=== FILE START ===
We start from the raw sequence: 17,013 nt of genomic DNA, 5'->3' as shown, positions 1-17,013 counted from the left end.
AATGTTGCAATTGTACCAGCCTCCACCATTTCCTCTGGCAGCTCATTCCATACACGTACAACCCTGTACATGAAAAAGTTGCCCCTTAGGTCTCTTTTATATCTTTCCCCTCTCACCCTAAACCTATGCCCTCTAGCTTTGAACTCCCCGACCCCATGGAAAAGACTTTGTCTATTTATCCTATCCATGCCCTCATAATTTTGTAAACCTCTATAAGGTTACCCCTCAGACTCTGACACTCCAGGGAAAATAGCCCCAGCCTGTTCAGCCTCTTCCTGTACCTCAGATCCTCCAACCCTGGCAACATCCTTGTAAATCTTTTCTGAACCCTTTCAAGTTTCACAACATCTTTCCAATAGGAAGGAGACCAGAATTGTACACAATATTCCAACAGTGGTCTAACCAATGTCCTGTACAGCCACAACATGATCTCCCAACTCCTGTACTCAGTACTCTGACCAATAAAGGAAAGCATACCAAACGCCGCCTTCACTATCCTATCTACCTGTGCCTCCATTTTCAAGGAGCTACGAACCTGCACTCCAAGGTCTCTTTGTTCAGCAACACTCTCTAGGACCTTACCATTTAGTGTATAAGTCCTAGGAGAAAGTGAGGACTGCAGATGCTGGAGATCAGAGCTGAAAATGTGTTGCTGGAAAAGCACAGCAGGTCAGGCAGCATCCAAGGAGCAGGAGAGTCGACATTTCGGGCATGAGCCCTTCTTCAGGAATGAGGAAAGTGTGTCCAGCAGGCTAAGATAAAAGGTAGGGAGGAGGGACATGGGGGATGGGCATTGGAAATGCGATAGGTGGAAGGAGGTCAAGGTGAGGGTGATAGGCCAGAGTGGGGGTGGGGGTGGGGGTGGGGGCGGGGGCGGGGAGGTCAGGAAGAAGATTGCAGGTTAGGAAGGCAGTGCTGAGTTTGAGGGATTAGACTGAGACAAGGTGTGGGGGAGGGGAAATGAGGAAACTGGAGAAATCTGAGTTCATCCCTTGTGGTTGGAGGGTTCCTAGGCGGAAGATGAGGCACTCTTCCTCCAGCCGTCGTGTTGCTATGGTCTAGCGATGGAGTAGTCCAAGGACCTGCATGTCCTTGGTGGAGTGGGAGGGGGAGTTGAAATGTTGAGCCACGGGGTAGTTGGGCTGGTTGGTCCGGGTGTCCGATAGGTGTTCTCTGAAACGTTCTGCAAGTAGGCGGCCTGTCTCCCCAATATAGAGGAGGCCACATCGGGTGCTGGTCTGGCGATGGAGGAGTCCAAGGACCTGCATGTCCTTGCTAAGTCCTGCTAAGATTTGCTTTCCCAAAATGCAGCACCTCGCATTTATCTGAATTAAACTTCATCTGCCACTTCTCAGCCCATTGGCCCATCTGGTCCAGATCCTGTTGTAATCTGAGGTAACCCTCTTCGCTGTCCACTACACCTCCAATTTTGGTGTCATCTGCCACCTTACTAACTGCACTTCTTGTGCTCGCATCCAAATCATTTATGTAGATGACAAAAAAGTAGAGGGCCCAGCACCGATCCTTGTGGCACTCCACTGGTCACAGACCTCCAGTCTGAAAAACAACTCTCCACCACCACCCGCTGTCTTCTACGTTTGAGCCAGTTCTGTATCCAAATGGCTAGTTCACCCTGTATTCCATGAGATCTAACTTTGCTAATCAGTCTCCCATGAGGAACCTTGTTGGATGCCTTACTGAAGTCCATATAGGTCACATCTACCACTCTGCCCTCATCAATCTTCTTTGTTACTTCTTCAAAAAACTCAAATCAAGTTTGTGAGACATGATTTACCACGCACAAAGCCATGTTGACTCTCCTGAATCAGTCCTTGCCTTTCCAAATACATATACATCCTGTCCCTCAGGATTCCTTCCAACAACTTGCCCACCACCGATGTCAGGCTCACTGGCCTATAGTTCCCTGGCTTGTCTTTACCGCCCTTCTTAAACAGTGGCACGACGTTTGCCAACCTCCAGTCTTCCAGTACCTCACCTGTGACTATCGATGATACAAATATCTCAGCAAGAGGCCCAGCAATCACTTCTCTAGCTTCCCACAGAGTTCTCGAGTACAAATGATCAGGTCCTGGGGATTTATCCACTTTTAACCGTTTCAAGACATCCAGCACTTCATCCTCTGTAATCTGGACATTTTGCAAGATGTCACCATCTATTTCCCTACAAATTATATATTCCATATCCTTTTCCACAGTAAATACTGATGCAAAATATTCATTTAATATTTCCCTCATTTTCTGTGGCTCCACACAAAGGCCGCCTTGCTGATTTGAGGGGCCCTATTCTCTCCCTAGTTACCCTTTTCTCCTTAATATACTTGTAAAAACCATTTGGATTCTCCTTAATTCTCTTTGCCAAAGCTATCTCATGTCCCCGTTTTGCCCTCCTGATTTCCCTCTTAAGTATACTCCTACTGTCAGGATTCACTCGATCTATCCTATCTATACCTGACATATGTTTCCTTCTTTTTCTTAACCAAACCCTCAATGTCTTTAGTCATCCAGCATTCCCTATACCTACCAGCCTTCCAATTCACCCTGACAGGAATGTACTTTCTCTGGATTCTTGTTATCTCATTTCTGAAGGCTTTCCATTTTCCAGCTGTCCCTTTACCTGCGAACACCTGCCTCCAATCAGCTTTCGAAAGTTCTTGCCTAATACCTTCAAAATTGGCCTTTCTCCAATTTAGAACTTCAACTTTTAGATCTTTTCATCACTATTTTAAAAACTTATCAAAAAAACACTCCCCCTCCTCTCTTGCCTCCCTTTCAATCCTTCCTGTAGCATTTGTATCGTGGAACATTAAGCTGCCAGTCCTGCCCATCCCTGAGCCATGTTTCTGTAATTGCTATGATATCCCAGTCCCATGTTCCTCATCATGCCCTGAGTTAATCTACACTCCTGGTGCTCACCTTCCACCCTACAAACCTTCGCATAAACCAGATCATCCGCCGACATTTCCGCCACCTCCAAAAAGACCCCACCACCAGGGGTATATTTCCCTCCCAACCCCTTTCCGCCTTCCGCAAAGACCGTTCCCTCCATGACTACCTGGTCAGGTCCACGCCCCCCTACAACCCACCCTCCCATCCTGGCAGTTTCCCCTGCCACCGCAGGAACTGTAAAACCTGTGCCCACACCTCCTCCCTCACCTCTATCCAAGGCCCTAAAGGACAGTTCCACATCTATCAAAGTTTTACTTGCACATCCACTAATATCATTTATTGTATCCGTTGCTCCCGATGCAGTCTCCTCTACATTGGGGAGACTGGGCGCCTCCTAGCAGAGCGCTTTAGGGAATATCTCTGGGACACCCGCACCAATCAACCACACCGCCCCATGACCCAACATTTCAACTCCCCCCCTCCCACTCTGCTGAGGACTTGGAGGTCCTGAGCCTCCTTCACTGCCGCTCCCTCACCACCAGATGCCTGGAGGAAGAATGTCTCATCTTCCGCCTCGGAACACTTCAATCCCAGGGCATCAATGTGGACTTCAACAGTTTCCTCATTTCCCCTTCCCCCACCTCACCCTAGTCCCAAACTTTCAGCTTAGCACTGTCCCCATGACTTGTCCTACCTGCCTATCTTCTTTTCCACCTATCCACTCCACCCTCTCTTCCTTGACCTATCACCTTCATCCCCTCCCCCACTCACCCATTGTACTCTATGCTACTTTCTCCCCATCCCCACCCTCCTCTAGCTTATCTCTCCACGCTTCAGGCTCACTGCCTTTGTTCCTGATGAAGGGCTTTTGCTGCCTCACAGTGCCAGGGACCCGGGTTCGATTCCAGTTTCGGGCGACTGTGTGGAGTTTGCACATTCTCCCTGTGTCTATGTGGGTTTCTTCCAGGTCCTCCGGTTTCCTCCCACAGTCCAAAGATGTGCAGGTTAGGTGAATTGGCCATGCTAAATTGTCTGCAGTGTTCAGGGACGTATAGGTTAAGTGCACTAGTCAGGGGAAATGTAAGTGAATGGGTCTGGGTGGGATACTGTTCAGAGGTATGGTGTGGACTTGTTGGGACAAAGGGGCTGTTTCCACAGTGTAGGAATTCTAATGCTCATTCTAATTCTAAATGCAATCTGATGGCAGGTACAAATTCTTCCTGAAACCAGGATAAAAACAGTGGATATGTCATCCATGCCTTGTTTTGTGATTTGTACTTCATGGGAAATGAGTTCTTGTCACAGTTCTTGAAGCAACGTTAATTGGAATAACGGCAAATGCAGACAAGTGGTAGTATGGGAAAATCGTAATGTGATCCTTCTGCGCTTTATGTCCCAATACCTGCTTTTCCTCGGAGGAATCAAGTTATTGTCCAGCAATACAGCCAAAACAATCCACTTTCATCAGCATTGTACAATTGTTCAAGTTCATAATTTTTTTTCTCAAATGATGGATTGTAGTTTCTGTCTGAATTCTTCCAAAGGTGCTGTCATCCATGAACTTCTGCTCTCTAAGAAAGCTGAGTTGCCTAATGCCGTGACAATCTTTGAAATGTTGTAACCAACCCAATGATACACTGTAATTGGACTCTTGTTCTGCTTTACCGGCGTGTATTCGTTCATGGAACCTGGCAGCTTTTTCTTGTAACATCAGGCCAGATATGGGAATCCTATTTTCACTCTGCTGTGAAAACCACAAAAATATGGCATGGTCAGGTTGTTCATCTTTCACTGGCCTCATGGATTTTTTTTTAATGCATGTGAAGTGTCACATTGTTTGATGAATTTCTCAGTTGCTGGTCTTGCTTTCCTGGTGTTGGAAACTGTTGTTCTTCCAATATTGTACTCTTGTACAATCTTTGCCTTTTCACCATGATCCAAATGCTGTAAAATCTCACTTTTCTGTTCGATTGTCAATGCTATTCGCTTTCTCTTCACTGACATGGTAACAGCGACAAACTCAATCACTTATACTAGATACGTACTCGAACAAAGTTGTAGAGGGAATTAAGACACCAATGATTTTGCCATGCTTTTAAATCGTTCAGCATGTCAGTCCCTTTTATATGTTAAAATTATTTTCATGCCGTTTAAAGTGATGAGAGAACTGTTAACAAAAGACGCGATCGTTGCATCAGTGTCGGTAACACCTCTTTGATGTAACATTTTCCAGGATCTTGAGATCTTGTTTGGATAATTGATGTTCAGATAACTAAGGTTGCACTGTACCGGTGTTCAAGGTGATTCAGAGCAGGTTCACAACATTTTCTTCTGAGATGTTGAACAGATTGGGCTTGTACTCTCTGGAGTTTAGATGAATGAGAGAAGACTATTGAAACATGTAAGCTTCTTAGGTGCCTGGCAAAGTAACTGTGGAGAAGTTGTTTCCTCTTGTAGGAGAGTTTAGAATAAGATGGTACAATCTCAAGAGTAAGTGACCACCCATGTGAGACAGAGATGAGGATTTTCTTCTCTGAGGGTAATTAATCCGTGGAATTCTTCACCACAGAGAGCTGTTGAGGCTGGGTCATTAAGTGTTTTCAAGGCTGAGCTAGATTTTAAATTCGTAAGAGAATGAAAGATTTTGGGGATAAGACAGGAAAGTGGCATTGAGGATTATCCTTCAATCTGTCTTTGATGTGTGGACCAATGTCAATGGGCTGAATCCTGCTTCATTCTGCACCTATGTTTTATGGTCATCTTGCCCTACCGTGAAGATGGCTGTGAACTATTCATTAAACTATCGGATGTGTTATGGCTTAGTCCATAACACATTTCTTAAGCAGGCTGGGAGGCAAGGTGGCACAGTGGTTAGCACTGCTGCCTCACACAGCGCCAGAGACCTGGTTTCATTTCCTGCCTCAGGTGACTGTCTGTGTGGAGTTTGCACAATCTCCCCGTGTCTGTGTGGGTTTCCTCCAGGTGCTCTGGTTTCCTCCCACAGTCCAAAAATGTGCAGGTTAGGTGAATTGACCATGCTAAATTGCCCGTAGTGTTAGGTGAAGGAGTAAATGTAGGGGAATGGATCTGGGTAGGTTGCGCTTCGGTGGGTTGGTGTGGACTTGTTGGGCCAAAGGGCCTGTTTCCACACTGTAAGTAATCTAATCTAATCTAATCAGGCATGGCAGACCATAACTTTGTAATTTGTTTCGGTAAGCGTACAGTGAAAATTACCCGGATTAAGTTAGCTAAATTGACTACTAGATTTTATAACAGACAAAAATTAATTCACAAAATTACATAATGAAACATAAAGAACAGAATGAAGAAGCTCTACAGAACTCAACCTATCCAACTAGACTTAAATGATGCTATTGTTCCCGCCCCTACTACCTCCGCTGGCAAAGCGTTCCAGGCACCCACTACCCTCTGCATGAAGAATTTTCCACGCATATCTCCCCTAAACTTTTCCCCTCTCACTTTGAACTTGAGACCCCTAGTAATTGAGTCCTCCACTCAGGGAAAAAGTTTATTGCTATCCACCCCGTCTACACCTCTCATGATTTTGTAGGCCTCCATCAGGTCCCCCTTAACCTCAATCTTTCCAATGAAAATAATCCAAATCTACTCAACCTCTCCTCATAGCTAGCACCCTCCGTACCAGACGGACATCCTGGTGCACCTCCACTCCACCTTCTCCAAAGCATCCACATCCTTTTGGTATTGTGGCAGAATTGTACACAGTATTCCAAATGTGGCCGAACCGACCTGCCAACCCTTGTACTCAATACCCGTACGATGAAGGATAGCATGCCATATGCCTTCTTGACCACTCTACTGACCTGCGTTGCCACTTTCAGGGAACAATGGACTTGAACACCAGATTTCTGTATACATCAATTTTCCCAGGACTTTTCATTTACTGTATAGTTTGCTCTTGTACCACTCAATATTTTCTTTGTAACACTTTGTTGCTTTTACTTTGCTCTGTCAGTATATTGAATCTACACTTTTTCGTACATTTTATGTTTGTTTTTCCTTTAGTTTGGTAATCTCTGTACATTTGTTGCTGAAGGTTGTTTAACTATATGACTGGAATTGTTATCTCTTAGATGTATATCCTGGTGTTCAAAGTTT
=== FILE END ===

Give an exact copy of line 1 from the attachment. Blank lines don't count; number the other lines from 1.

We start from the raw sequence: 17,013 nt of genomic DNA, 5'->3' as shown, positions 1-17,013 counted from the left end.